Mansoor Is Ready To Lead The Saudi Wrestling Charge at Jewel In the Crown
For Mansoor Al Shehail, a moment of sliding doors was responsible for a lifelong love affair with wrestling.
In 2018 Mansoor Al Shehail became the first Saudi to be scouted by WWE after tryouts in Jeddah, having spent years honing his skills in California. On October 31, Mansoor will take part in WWE Crown Jewel at King Fahd International Stadium in Riyadh but his career in the ring started by accident.
“I think around the age of five, I had a tutor and I was walking to the room where we study,” recalls Mansoor one afternoon in October. “On the way I saw his son watching wrestling on television, Brock Lesnar was fighting Kurt Angle. I was hypnotised, I’d never seen anything like it.”
From then on, Mansoor spent every waking moment dreaming about wrestling.
“As soon as I saw that, I was like: how can I get more of this? I want more,” Mansoor says. “My older brother, he was a huge wrestling fanatic, and I think he loved that opportunity to finally get to share it with somebody.”
A decade and a half later, the 23-year-old, now known simply as Mansoor, was plying his trade, but on February 6 of this year, the wrestler’s life changed forever. Put in the ring with 50 other wrestlers for Battle Royal at the 2019 Super Showdown in Jeddah, he emerged victorious, the last man standing.
“I didn’t know I’d be in that match until the night before but I knew I had to make it count. If I was thrown out in the first two minutes, I knew it would crush so many people in the crowd.”
One by one, Mansoor took down those who came between him and his dream.
“For Saudi Arabia I wanted to be the guy who says you have a chance, you have a shot to achieve your dreams as your own person. There were so many people in that ring who on any other day could demolish me. But I knew that I had to grit my teeth and survive.”
Mansoor had not realised that his father, brother, sister and nieces had been in the front row. At the moment of triumph, he deliriously embraced them.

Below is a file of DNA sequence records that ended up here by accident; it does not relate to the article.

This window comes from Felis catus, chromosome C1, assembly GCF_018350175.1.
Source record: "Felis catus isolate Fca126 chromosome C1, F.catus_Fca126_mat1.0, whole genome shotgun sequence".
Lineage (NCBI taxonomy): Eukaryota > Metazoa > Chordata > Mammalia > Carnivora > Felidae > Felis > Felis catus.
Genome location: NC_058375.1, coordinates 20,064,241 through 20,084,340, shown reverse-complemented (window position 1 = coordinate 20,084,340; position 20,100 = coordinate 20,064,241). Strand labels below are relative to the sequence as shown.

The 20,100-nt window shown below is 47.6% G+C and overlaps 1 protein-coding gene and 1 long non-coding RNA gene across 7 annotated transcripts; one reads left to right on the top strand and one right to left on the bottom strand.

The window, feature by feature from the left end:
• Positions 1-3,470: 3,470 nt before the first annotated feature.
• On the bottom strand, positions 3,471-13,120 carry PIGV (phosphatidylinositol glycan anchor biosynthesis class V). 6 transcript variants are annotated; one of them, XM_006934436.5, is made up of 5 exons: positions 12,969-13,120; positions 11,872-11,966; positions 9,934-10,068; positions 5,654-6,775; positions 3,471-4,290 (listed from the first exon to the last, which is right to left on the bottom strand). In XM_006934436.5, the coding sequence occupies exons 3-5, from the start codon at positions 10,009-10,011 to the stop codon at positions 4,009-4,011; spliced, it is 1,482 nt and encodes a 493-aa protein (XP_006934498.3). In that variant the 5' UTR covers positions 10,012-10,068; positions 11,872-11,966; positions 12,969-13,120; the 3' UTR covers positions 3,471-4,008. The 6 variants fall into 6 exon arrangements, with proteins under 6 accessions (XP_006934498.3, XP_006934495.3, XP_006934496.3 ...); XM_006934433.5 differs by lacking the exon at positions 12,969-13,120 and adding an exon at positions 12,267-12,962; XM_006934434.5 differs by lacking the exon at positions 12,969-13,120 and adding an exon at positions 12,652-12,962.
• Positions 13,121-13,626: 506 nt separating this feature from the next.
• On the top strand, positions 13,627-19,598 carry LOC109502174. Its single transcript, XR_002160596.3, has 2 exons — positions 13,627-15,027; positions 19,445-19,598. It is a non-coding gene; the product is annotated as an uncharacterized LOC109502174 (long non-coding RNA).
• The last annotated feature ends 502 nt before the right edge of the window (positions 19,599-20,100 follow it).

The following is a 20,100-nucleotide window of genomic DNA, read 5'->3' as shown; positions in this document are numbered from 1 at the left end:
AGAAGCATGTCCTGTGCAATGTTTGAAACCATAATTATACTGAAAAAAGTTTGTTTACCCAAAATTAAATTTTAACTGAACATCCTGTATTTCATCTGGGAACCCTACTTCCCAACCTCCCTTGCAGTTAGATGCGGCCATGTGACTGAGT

“I jumped into my brother’s arms and my father raised my arms as I was in the crowd,” he says. “It was a celebration of what we finally achieved after all the hard work, and what we as a country can achieve in the future with WWE. I always said I hope there are hundreds more Saudis after me in this company, and I want them all to be better than me. That’s my dream for the future.”
For the young Mansoor, his dreams centered on one hero in particular, someone who had captured the imagination of fans in the Middle East as WWE grew and grew.
“For me it was The Undertaker, he was my all-time favourite, and every time there was Wrestlemania I would always watch because of the ‘Streak’, because I wanted to see if that was when he would finally lose,”
I never wanted him to because I was such a fan. Most Saudis love the Undertaker, I don’t know what it is.”
Mansoor speaks English with a perfect Californian accent, a legacy of an upbringing that saw him frequently visit, and even live in, the US.
“I would visit America a lot, and that affected me deeply,” he says.
“Ultimately when I moved to America I would struggle with my identity. I’m too American to be Saudi, I’m too Saudi to be American. Where do I belong? They were so different culturally. The expectation for who I would be, what I would become, were so different in both cultures.”
But Mansoor knew what he wanted to become and now he gets to rub shoulders his childhood idols.
At WWE Crown Jewel in Riyadh next weekend, Mansoor will face another one of his heroes, Cesaro, someone he eliminated at Battle Royal.
“I was watching this man wrestle for almost a decade,” he says. “I feel that will give me a little bit of an advantage because I know all the tricks that he has. But I don’t think Cesaro knows exactly what I can do. I surprised him at Battle Royal. That’s what I like to do, I like to surprise people.”
At this rate, Mansoor won’t be a secret for much longer, and he couldn’t be happier to get rid of his underdog status.
“I want to prove beyond a shadow of a doubt that even when I have to share that ring with people who have done this for so long, that at the end of the night people are going to remember who Mansoor is.”